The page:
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HQ 088652

May 3, 1991

CLA-2 CO:R:C:M 088652 DFC


TARIFF NO.: 6406.99.1540

Mr. Paul Caterina
Traffic Manager
Bally Incorporated
Executive Offices
One Bally Place
New Rochelle, New York 10801

RE: Parts of footwear. Insole

Dear Mr. Caterina:

In a letter dated November 15, 1990, you inquired as to the tariff classification of an insole produced in Korea. A sample was submitted for examination.


The sample identified as an "inlay sole" is a removable insole which is constructed of a plastic bottom and midsection and a man-made textile top cover. The bottom of the sole is impressed or embossed with a pattern and the textile top layer is embossed with a repetition of the word "Bally." You state that the insole is constructed by taking a sheet of white polyurethane, a sheet of blue polyethylene, and a sheet of nylex textile and placing the three sheets into a "four section gang mold" which is then heated and pressed to form four insole shapes which are then cut out, after cooling, using a "cookie cutter-like die." It should be noted that we have assumed that the word "coding," used in your company's letter of December 12, 1990, describing the manufacturing process for this product, is a typographical error for the word "cooling."


Whether the insole is "of textile materials" or "of rubber or plastics."


In applying the Harmonized Tariff Schedule of the United States Annotated (HTSUSA), the Customs Service must follow the terms of the statute. Classification of goods under the HTSUSA is governed by the General Rules of Interpretation (GRI's). GRI 1 provides that "classification shall be determined according to the terms of the headings and any relative section or chapter notes, and, provided such headings or notes do not otherwise require, according to [the remaining GRI's taken in order]." In other words classification is governed first by the terms of the headings of the tariff and any relative section or chapter notes.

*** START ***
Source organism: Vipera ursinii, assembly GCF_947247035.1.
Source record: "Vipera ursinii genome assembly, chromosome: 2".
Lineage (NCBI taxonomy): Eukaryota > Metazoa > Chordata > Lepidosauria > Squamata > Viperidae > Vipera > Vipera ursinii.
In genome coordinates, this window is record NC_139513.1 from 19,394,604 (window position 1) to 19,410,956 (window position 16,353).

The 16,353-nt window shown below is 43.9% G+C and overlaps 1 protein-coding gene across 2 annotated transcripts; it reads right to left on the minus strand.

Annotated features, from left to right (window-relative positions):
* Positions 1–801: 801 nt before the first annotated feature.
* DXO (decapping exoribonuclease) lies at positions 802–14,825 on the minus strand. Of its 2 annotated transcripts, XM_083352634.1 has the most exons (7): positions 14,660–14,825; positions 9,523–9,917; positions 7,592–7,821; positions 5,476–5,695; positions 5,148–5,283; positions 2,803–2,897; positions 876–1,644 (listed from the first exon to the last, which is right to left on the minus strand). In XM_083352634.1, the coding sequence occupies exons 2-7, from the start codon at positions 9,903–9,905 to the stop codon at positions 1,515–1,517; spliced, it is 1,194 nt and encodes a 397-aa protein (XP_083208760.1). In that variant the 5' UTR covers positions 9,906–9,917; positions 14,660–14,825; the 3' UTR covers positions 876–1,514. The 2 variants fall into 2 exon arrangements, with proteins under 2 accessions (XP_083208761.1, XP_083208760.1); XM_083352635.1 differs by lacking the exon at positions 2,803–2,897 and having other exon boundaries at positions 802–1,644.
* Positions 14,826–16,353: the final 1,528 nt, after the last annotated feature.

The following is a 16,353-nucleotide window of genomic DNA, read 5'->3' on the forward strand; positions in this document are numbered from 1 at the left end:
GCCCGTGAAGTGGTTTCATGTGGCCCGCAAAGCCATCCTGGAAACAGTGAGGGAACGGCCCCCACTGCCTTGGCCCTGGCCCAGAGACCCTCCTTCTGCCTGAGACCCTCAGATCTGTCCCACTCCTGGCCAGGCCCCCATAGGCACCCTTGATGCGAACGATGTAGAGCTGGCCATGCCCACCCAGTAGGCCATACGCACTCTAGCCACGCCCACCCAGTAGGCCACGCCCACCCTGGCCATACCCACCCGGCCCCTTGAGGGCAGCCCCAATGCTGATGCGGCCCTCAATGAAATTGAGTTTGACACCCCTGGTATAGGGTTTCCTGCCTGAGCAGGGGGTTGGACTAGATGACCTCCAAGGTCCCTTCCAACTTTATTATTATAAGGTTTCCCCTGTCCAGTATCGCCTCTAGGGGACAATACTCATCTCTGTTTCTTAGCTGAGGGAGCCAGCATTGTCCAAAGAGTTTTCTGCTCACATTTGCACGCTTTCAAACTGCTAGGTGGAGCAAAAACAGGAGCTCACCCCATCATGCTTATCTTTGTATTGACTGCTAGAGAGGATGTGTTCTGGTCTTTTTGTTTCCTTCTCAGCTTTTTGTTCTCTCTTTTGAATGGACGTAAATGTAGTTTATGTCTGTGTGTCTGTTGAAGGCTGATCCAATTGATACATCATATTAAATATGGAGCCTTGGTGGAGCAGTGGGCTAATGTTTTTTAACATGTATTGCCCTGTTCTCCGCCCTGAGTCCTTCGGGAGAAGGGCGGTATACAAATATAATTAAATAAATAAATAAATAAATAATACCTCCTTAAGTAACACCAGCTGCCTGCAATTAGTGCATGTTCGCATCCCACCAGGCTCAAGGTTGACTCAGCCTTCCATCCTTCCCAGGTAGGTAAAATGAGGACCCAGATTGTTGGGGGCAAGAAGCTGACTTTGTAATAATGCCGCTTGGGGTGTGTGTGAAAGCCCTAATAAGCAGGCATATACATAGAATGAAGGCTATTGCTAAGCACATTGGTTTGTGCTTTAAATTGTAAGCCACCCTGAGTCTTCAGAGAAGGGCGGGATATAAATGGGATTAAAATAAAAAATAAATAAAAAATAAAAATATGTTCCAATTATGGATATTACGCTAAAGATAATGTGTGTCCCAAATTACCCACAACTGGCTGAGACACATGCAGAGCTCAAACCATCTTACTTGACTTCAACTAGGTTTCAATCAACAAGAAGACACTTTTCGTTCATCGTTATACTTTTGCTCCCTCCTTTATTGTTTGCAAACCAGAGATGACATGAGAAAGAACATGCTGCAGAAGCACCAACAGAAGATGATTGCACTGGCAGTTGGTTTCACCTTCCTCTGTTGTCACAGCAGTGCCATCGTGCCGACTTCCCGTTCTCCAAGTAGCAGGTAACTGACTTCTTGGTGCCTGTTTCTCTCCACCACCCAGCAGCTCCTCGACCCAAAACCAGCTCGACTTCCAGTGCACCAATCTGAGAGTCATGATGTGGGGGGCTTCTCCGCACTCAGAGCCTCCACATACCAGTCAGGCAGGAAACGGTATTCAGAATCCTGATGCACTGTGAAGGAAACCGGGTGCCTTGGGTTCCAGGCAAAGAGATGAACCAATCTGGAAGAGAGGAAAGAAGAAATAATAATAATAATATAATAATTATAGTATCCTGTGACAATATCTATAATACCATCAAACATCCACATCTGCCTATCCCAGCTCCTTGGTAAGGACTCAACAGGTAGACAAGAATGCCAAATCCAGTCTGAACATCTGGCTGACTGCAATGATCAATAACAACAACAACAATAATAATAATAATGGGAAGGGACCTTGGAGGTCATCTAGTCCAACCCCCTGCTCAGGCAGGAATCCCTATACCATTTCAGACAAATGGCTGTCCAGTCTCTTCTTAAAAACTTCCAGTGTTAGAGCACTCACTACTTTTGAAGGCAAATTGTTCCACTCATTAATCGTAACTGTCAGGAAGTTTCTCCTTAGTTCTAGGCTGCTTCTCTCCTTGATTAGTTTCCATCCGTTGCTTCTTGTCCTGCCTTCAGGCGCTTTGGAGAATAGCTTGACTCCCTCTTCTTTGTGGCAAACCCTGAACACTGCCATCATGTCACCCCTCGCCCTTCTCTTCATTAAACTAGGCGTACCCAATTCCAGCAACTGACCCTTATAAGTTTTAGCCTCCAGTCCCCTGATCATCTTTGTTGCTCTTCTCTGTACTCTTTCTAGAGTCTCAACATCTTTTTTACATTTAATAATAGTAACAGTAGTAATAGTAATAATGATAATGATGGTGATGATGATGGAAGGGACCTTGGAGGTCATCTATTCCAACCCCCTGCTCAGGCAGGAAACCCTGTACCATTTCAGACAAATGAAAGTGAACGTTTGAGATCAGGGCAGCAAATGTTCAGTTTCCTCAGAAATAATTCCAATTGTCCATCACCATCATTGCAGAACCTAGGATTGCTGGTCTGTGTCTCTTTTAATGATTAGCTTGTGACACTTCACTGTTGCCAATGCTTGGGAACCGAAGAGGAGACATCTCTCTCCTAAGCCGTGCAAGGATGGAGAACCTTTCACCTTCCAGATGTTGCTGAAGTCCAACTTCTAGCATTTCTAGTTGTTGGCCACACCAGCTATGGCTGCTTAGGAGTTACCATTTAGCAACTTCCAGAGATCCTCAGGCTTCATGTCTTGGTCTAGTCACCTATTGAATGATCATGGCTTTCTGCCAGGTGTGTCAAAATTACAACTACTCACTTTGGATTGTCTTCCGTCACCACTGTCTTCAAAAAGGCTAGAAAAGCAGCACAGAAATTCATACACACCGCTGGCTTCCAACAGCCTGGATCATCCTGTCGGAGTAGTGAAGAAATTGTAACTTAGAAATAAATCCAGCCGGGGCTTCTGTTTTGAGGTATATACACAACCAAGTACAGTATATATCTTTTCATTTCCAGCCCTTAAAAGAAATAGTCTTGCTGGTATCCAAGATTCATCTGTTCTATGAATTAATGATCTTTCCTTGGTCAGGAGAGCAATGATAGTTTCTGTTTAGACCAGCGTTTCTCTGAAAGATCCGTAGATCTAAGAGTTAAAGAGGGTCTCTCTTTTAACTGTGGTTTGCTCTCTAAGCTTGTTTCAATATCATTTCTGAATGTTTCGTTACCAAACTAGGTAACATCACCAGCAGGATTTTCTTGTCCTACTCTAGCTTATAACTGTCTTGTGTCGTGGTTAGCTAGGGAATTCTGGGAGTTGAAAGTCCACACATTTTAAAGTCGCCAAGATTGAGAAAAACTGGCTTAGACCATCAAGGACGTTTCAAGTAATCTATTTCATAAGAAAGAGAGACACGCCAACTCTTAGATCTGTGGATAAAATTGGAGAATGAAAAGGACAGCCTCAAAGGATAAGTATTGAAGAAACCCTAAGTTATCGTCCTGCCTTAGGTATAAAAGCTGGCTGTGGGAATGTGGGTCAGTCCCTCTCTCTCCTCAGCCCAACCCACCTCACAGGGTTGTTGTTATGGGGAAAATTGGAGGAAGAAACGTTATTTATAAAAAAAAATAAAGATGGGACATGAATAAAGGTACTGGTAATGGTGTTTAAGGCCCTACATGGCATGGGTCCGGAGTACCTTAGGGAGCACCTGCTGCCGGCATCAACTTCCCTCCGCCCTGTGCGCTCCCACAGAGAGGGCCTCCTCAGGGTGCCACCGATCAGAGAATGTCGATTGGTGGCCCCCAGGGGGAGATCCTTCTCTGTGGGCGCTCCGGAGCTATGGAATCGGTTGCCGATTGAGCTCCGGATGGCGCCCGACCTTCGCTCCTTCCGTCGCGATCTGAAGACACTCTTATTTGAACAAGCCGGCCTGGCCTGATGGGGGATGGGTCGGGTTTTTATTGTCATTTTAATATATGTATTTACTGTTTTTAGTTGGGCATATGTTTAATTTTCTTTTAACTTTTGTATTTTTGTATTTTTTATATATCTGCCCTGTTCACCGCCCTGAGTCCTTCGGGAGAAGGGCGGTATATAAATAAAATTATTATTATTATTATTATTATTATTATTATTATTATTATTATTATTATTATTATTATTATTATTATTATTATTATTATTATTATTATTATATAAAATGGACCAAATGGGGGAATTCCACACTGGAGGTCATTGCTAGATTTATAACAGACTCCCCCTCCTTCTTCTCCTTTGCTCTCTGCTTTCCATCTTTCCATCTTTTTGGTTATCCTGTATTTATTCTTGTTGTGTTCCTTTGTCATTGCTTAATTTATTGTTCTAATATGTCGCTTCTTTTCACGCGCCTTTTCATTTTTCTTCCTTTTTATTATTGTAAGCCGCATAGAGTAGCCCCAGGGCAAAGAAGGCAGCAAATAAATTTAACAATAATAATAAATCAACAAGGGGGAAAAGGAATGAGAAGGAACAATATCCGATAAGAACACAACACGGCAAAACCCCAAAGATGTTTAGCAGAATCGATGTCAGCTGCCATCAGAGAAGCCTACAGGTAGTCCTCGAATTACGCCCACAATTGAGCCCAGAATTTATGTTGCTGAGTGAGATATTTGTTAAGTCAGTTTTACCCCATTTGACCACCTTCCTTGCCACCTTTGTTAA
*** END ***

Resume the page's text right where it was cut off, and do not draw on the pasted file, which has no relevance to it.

The Explanatory Notes (EN) constitute the official interpretation of the Harmonized System at the international level. EN (F) to Chapter 64, HTSUSA, provides that "[s]ubject to the provisions of (E) above, for the purpose of this Chapter the expression "textile materials' covers the fibers, yarns, fabrics, felts, nonwovens, twine, cordage, ropes, cables etc., of Chapters 50 to 60." Each insole here will be die cut from a relatively small sheet of fabric laminated to two layers of plastic. Each of the three "sheets" is about one foot by two feet in dimension. The laminated three layer sheet will have four "bumps" in it. These "bumps" are the shapes of the insoles. The insoles are apparently shaped simultaneously with the lamination of the three layers together in the "four section gang mold," which must look something like a multiple waffle maker. If, after cooling, but before cutting, this "bumpy" sheet were sent to the United States, we would not consider it be a footwear part in Chapter 64. Unlike the examples of footwear parts given in the EN's to Heading 64.06, in particular EN (1) (A) (1) ("Parts of uppers (e.g., vamps, toecaps, quarters, legs, linings and clog straps), including pieces of leather for making footwear cut to the approximate shape of uppers."), they would not have been "cut to the approximate shape (Underlining added) of their final form. A sheet of about one foot by two feet with four "bumps" in it is very different from the shape as used. There is no question that the "bumpy sheet" is "dedicated" to use as insoles, but "dedication" is clearly not sufficient to justify classification in Chapter 64.